In all my years and experience of coaching and consulting, I’ve never once known a person who regretted getting better. We make a commitment. Then we see growth. Finally we see progress.

Never knock progress.

Making Time

One way I’ve changed my vocabulary is how I see time. I’ve given up on the phrase, “I don’t have time.” Why? Because I’ve noticed that if it’s really important to me, it seems to happen. Instead, I ask a question like, “Am I willing to make the time to fit this into my calendar?” If it is, I schedule it. However, if I’m unwilling, then I just admit it. “I can’t do that at this time, I’m unwilling to make the time commitment needed.” I’ve found it’s actually very freeing and people are generally understanding.

If we wait for employee development, engaged parenting, committed volunteering, or any other format of self and other development to happen “until we have time,” it will never happen.

Instead, choose to make time. Give back. Love generously. Develop consistently. It’s the greatest thing you can do with your time and the one skill you need for continued success.

Picture of Lincoln Statue memorial with superimposed text, "Unquestionable Commitment"

Even as a young child, Abraham Lincoln was a person of unquestionable commitment.

As the story goes, he would sit in his parent’s parlor late at night listening to the conversation the adults were having. At the conclusion of the evening, he would go upstairs to his room. Instead of getting going to bed, he would instead pace his bedroom replaying the conversation. It bothered him that there were parts of the conversation he didn’t understand.

So he would replay it in his head. Over and over. Analyzing every detail until it made sense. Finally content, he could go to bed.

That was a skill that would serve him his entire life.

He became a lawyer because he understood the facts of the case better than anyone else, analyzing the details meticulously.

Widely regarded as one of the great orators of all time, he acquired that skill through his commitment to understand and effectively use words.

At the outbreak of the Civil War, he was no tactician. His peers included highly regarded West Point graduates and brilliant generals of considerable experience. Yet by the end of the Civil War, he was on par with any them when it came to military strategy. In fact, it was his policy that eventually won the war when adopted by Ulysses Grant.

In all matters of importance, Lincoln dedicated himself to study, master, and unquestionable commitment.

Our Own Leadership

Much could be said about this level of commitment to our own leadership. At least one report acknowledges that upwards of 49% of employees are disengaged, while another eighteen percent are “actively disengaged.”

Our people, those we have been called to lead, are showing up work in larger and larger numbers disengaged from the work they have been given.

The trend is troubling.

It needs to change.

Change starts with us.

What does our own leadership journey look like? Are we actively engaged in personal our own growth? Do we display the same level of unquestionable commitment that Lincoln did? Picture of Lincoln Statue memorial with superimposed text, "Unquestionable Commitment"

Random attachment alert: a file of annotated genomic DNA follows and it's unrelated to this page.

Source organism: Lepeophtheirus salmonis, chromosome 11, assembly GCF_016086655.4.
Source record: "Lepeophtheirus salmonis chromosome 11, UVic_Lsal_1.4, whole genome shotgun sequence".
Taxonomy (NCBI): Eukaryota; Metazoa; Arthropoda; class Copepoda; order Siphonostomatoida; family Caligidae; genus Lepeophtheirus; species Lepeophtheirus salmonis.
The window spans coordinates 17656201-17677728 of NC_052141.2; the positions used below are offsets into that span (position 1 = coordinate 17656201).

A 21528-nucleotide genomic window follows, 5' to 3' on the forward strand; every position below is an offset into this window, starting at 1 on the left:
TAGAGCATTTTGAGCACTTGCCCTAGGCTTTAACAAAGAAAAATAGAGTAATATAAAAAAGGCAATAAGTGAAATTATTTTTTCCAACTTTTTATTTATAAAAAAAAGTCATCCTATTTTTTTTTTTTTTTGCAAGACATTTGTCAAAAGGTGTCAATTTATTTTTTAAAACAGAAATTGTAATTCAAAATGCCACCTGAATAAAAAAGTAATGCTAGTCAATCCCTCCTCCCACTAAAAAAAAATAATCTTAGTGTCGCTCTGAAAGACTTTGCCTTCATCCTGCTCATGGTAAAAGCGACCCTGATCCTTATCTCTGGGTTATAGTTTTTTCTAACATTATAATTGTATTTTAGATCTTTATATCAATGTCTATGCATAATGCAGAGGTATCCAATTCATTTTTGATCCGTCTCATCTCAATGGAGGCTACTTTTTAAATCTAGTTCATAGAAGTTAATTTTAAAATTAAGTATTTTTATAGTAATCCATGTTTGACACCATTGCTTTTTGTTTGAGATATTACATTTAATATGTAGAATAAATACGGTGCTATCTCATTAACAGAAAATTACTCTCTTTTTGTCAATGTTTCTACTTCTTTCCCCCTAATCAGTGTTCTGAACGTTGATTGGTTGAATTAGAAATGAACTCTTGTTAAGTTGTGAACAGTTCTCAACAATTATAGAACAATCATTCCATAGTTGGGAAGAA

Lincoln spent time preparing. Whatever the circumstance or situation, he gave it his full attention. He committed himself to personal mastery and improving the outcome.

Change, personally and organizationally, starts in the mind of the leader. Our mindset, the way we approach not just our day but our every task will determine our ultimate outcome in life.

Those that watch us: family, friends, co-workers, direct reports, all will observe our actions and level of engagement and respond accordingly.

When our words and our actions don’t line up, they will always follow our actions.

Part of what we work on in the coaching relationship is showing up fully present. All areas of our lives must be accounted for. This means we pay attention to the following areas of health: spiritual, emotional, mental, physical, relational, and financial. When we show up, fully present, fully engaged, and unquestionably committed, we see great things happen.

Three Tips For Leaders

When you’re ready to bring an unquestionable commitment to all aspects of life, it can feel like a daunting task. To help you on that journey, here are things to do today that can start you on that journey.

1.) Eliminate Distraction

One of the greatest wastes of time and energy is mental distraction. Emails. Phone calls. Text message. Phone notifications. We live in a world that prides itself on distraction. Eliminate them. Close your email application. Silence your phone. Turn off notifications. Better yet, put your phone in another room for a full sixty minutes. Give the task at hand 100 percent of your focus. High-achievers always operate by this principle and it’s what allows them to get so much done in so little time.

2.) Focus On Strength.

When interacting with fellow employees or direct reports, focus on their strengths. As Don Clifton revealed in his StrengthsFinder book, the chances of being ‘actively disengaged’ in work drops to 1% when we focus on our strengths. Eliminate distraction. Then, focus on strengths. This is true for your own, and those of your employees. Improve performance and by focusing on strengths.

3.) Expect Mastery

Expecting mastery is different than expecting perfection. We don’t expect perfection. We do expect progress. From ourselves, our employees, and from those we lead. Create a plan for intentional growth. Make it clear and compelling. Then make it inspiring and motivating. Expect to master a subject. In short, you gain unquestionable commitment by practicing unquestionable commitment.